The literary works of Alastair Borthwick, a noted outdoorsman and war hero, are considered timeless because of his touching style of writing and the content that he featured. Born in 1913, he is a native of the Rutherglen area who was raised on Troon and then eventually Glasgow. He spent his life in Scotland experiencing adventure after adventure before serving in World War 2 where he led his battalion to victory behind enemy lines during the dead of the night. The first book that Alastair Borthwick wrote covered his experiences as a mountaineer and was a collection of the Open Air pieces that he had written for the Glasgow Herald. While he may have begun his career at 16 after dropping out of high school to pursue journalism, he ended up moving onto a career in broadcasting and then later television.
As a storyteller, Alastair Borthwick used a style of writing that touched his readers. It was honest about the human experiences he had while he was climbing through these hills. He wasn’t just talking about a sport in these pieces, he was talking about different lives and cultures that existed throughout the mountains and countrysides of Europe. Working-class people were wanting something they could afford to do while they couldn’t find work. While the rich were not satisfied that their sport was being taken over by the working class, but there was nothing that they could do to stop the social change that was taking place throughout all of Europe.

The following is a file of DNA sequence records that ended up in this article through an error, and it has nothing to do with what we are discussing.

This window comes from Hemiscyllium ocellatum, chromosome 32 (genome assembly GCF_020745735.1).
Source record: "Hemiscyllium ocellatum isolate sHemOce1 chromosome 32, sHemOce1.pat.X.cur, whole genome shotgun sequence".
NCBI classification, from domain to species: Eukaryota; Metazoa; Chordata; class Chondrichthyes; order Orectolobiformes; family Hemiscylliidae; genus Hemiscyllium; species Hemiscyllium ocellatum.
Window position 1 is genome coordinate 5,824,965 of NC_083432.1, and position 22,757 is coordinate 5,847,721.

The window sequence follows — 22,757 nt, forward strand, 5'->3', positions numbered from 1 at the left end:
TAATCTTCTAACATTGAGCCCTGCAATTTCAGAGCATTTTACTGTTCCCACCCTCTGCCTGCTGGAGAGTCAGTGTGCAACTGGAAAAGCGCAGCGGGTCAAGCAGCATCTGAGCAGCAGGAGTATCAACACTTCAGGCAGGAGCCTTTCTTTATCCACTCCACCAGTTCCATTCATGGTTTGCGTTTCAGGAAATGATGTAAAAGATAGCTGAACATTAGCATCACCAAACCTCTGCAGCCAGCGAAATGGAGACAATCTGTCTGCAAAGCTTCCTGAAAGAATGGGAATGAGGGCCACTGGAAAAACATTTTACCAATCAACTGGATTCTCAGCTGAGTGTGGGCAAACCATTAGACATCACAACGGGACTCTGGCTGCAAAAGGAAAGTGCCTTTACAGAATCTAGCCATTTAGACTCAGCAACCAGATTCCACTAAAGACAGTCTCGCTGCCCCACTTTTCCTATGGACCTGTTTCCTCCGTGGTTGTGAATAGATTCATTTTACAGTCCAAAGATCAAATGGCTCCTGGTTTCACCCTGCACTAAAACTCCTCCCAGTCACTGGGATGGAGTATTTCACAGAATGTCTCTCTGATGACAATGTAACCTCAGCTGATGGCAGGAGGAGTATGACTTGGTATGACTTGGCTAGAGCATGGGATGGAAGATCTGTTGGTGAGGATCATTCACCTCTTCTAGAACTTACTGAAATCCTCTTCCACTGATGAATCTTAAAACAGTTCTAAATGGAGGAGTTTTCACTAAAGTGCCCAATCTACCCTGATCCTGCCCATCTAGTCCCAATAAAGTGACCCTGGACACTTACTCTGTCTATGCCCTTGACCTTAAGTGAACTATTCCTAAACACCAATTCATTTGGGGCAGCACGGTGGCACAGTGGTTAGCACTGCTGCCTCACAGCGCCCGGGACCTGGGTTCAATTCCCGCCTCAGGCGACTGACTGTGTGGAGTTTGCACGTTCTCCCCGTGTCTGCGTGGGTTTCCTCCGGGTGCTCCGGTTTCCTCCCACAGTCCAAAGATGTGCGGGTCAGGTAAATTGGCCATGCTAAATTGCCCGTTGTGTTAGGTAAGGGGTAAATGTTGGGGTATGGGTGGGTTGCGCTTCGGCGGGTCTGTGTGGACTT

He and the work that he has done are remembered fondly years after he passed away in 2003. Both Always a Little Further and Sans Peur, a book about his life during World War 2, are both still loved today and read widely. The stories he wrote about the military campaigns that he experienced first hand on the front lines on North Africa were widely praised and his second book became a classic in the genre. These stories gave a true and honest account of what it was like to be a junior officer.